Nicotine Replacement Therapy (NRT) can be an important tool for treating nicotine dependence in youth. Many pediatricians are uncertain about how to use this medication with adolescents, especially those who are under 18 years old. This page is intended to help pediatricians make informed decisions about using NRT with patients who wish to quit smoking or vaping. 

What is Nicotine Replacement Therapy (NRT)? 

  • NRT is a medication that addresses nicotine withdrawal symptoms by providing a controlled amount of nicotine, thus helping reduce the urge to smoke or vape.  
  • NRT is safe and effective in helping adults quit tobacco use, according to the CDC. 
  • NRT works best when paired with behavioral counseling interventions. 
  • NRT comes in five forms, including gum, patch, lozenge, nasal spray and inhaler. 
  • Three forms of NRT (gum, patch, lozenge) are available over-the-counter for adults 18+. 

Can Adolescents Use NRT? 

  • At present, the US Food and Drug Administration (FDA) has not approved NRT for youth under 18 years old.  
  • Research on the effectiveness of NRT for helping youth quit successfully is limited due to a lack of adequately-powered studies. Overall efficacy findings have been mixed, with generally more modest outcomes than in comparable adult trials. There is no evidence of serious harm from using NRT in adolescents under 18 years old, according to recommendation statements from the US Preventive Services Task Force.  
  • Given the effectiveness of NRT for adults and the severe harms of tobacco dependence, AAP policy recommends that pediatricians consider off-label NRT for youth who are moderately or severely addicted to nicotine and motivated to quit.  
  • Youth under 18 years old need a prescription from a healthcare provider to access all forms of NRT.  
  • Non-adherence and relapse after cessation of therapy is common, and close follow-up is recommended.  

Is NRT safe? 

  • NRT is safer than cigarettes, e-cigarettes, and other tobacco products because it delivers nicotine without the toxic chemicals and carcinogens in tobacco and e-cigarette products.  
  • NRT has low potential for misuse because the nicotine is absorbed slowly.  

What are the contraindications to NRT use? 

  • The only contraindication to NRT use is hypersensitivity to nicotine or any component of the medication. In addition, patients who are allergic to soya should not use the nicotine lozenge.  
  • Pediatricians should be aware of disease-related cautions when prescribing NRT, including cardiovascular disease, diabetes and hyperthyroidism. However, it is important to note that these cautions are relative, not absolute: NRT is safer than continued tobacco use.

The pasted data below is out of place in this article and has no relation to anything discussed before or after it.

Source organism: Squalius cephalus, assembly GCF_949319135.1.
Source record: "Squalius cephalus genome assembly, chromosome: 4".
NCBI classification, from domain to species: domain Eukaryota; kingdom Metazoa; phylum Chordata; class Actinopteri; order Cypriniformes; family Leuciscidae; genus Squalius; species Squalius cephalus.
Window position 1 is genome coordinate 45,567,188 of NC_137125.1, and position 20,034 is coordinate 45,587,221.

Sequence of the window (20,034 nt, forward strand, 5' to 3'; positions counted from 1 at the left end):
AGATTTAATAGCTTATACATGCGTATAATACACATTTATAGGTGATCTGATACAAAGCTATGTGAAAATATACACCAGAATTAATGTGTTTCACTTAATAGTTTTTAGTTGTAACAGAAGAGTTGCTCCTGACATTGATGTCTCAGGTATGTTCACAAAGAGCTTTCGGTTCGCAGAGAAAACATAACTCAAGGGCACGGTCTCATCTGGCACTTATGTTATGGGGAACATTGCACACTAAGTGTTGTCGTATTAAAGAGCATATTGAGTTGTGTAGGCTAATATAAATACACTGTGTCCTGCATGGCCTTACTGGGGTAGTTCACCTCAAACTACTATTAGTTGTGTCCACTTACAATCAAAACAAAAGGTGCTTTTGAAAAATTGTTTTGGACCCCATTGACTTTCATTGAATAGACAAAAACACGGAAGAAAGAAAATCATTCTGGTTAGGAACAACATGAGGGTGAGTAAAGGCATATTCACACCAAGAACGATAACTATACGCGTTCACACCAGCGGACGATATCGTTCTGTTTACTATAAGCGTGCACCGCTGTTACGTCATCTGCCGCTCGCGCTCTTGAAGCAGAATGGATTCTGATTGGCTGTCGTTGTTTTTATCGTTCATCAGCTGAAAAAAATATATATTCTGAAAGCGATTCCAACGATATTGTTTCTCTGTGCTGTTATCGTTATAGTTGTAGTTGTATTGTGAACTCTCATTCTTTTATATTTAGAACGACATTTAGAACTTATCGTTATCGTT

• Pediatricians should review full clinical drug information in a professional prescribing reference to address individual concerns about prescribing. The decision to prescribe a drug is the responsibility of the medical provider, who must weigh the risks and benefits of using the drug for a specific situation.  

What does an NRT treatment plan look like?  

  • Pediatricians and other health care providers should inform patients of the benefits and drawbacks of the five NRT medications, screen for relative contraindications, and instruct patients in how to use the product appropriately.  
  • The choice of NRT medication for an individual patient should be based on preference, availability, and the patient’s experience of potential side effects.  
  • For best results, patients should be advised to pair a long-acting form of NRT (eg, nicotine patch) with a shorter-acting form (eg, gum, lozenge, spray or inhaler). This combination therapy allows the patient to keep a steady level of nicotine in their bloodstream throughout the day, while also responding to cravings. In addition, patients should be advised that NRT works best when paired with behavioral counseling interventions. 
  • The information below provides treatment information for nicotine gum, patch and lozenge. All three products are available over-the-counter for adults and by prescription for youth under 18 years old. There is also a nicotine nasal spray and a nicotine inhaler, which are available by prescription only within the adult population and are used far less frequently.   

Download NRT Information in a factsheet 


Types of NRT, dosing guidelines and coding info:

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American Academy of Pediatrics